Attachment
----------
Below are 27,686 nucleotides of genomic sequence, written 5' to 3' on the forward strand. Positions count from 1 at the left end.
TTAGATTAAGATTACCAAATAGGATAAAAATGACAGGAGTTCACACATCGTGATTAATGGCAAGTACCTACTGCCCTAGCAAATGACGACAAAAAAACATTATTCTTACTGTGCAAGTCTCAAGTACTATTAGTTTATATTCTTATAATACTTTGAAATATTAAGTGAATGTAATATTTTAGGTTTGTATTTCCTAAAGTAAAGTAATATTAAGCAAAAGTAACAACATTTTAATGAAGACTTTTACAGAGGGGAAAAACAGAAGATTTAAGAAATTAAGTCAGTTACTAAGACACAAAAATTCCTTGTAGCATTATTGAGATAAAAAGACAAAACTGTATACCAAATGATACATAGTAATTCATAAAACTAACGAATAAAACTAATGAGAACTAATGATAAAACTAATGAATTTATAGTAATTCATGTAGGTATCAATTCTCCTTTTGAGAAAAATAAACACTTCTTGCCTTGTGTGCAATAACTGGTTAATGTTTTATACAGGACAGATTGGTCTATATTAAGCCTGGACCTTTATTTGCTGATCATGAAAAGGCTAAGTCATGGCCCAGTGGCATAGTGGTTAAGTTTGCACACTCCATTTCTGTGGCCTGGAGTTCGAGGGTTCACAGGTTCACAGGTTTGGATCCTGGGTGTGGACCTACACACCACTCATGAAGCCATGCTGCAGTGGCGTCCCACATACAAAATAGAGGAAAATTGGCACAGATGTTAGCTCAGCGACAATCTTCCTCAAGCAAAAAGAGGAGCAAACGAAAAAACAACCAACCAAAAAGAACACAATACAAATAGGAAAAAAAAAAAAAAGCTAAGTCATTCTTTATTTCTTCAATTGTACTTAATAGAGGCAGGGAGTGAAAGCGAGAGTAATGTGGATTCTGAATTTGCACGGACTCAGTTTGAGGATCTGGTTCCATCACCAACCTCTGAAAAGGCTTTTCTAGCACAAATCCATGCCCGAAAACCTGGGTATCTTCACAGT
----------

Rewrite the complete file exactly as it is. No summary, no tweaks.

Below are 27,686 nucleotides of genomic sequence, written 5' to 3' on the forward strand. Positions count from 1 at the left end.
TTAGATTAAGATTACCAAATAGGATAAAAATGACAGGAGTTCACACATCGTGATTAATGGCAAGTACCTACTGCCCTAGCAAATGACGACAAAAAAACATTATTCTTACTGTGCAAGTCTCAAGTACTATTAGTTTATATTCTTATAATACTTTGAAATATTAAGTGAATGTAATATTTTAGGTTTGTATTTCCTAAAGTAAAGTAATATTAAGCAAAAGTAACAACATTTTAATGAAGACTTTTACAGAGGGGAAAAACAGAAGATTTAAGAAATTAAGTCAGTTACTAAGACACAAAAATTCCTTGTAGCATTATTGAGATAAAAAGACAAAACTGTATACCAAATGATACATAGTAATTCATAAAACTAACGAATAAAACTAATGAGAACTAATGATAAAACTAATGAATTTATAGTAATTCATGTAGGTATCAATTCTCCTTTTGAGAAAAATAAACACTTCTTGCCTTGTGTGCAATAACTGGTTAATGTTTTATACAGGACAGATTGGTCTATATTAAGCCTGGACCTTTATTTGCTGATCATGAAAAGGCTAAGTCATGGCCCAGTGGCATAGTGGTTAAGTTTGCACACTCCATTTCTGTGGCCTGGAGTTCGAGGGTTCACAGGTTCACAGGTTTGGATCCTGGGTGTGGACCTACACACCACTCATGAAGCCATGCTGCAGTGGCGTCCCACATACAAAATAGAGGAAAATTGGCACAGATGTTAGCTCAGCGACAATCTTCCTCAAGCAAAAAGAGGAGCAAACGAAAAAACAACCAACCAAAAAGAACACAATACAAATAGGAAAAAAAAAAAAAAGCTAAGTCATTCTTTATTTCTTCAATTGTACTTAATAGAGGCAGGGAGTGAAAGCGAGAGTAATGTGGATTCTGAATTTGCACGGACTCAGTTTGAGGATCTGGTTCCATCACCAACCTCTGAAAAGGCTTTTCTAGCACAAATCCATGCCCGAAAACCTGGGTATCTTCACAGT